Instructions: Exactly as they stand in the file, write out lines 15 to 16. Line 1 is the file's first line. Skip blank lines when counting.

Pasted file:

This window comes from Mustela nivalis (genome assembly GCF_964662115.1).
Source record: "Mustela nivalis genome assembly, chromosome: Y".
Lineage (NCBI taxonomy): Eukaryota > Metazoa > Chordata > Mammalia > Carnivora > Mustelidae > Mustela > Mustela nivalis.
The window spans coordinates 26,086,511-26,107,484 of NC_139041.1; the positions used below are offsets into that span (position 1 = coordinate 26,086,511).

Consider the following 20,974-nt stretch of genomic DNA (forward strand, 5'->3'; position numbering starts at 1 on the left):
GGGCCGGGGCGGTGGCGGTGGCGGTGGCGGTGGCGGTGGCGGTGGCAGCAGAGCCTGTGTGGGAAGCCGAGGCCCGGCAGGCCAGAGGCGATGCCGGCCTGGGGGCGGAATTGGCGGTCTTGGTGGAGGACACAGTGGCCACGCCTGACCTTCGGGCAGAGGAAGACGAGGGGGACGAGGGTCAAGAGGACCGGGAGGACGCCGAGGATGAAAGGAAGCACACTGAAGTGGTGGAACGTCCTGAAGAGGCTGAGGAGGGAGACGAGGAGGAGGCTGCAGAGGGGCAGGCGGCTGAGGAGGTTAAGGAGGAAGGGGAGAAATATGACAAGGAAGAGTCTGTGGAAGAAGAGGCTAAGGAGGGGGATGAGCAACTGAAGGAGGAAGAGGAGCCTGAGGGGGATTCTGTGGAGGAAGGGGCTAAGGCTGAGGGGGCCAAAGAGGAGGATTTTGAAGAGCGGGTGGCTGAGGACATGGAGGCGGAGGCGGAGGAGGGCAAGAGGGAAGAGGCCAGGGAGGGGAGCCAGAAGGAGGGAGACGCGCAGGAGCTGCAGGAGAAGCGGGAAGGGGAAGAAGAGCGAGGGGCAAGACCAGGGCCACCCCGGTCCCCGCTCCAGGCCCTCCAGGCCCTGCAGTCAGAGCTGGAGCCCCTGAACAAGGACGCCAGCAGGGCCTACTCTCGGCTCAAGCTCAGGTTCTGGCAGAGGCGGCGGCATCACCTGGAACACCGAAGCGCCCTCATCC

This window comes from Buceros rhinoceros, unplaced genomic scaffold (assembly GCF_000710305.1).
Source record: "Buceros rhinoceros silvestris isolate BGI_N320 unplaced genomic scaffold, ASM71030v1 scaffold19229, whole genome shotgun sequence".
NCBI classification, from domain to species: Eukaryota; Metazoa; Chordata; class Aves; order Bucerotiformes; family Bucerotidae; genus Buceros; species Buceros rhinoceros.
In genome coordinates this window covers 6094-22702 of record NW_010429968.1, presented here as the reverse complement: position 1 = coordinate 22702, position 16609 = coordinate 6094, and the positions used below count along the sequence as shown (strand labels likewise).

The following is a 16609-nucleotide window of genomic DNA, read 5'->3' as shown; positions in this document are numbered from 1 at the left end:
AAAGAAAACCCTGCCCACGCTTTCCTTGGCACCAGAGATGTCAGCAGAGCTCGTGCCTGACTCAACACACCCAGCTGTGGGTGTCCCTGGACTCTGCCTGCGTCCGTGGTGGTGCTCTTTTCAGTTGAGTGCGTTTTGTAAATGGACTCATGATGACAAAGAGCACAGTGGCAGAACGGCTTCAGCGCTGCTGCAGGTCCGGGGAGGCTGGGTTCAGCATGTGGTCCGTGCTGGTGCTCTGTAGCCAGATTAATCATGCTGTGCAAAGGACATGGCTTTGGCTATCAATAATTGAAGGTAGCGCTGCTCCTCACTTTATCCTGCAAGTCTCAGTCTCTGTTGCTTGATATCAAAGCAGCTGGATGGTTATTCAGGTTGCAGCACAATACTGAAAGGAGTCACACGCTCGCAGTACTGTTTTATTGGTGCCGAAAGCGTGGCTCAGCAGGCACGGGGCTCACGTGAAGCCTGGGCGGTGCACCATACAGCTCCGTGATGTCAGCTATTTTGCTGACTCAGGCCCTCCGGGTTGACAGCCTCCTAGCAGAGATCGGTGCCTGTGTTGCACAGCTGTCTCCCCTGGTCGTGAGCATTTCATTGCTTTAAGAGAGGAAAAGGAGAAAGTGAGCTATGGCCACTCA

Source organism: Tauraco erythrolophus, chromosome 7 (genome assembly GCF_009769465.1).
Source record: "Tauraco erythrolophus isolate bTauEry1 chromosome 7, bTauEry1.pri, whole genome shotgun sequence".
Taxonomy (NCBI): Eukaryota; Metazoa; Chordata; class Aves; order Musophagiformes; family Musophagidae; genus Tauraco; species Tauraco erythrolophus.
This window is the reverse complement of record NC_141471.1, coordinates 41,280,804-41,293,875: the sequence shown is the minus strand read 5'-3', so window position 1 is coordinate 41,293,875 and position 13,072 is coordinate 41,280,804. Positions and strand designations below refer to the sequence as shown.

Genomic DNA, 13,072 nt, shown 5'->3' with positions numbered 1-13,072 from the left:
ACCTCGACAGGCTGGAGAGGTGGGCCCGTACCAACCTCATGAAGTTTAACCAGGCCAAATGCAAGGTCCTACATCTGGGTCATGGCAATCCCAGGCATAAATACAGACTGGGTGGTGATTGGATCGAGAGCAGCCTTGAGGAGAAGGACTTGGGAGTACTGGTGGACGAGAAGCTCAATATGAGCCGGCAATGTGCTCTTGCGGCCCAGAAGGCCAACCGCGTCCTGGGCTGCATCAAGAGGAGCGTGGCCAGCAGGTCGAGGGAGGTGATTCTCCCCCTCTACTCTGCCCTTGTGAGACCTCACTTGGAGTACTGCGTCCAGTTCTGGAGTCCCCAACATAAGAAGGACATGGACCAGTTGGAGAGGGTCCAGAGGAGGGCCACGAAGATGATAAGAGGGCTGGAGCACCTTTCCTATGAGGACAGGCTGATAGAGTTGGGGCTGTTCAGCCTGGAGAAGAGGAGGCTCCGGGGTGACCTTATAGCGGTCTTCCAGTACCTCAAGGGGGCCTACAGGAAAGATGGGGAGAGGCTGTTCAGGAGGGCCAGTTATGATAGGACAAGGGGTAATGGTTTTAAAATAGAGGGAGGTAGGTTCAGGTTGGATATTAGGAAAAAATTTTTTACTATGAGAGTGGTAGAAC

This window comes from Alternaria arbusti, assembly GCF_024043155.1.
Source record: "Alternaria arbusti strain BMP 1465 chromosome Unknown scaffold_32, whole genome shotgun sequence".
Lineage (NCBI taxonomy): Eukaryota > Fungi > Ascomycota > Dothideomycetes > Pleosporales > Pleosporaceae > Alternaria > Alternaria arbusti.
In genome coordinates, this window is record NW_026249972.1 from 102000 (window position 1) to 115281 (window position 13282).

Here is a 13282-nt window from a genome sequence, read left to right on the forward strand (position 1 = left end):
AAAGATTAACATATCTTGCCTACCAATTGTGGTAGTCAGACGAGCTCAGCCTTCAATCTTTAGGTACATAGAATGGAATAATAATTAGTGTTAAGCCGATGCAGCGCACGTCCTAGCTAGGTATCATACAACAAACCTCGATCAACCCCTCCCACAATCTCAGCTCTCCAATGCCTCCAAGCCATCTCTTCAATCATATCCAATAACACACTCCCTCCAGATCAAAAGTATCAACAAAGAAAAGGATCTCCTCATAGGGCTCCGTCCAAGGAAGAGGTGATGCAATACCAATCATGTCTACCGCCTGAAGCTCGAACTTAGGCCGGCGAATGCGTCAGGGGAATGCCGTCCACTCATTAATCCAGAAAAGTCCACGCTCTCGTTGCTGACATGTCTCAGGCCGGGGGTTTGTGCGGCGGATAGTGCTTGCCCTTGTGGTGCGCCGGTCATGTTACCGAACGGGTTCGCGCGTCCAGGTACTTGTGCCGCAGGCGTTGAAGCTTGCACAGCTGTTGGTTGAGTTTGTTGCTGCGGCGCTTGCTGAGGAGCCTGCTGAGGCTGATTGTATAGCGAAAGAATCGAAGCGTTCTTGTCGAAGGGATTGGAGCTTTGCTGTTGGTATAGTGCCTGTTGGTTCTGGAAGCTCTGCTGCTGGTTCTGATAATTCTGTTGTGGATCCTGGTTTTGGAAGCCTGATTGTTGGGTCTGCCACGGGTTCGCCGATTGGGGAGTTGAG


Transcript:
Taxonomy (NCBI): Eukaryota; Metazoa; Chordata; class Aves; order Musophagiformes; family Musophagidae; genus Tauraco; species Tauraco erythrolophus.
This window is the reverse complement of record NC_141471.1, coordinates 41,280,804-41,293,875: the sequence shown is the minus strand read 5'-3', so window position 1 is coordinate 41,293,875 and position 13,072 is coordinate 41,280,804. Positions and strand designations below refer to the sequence as shown.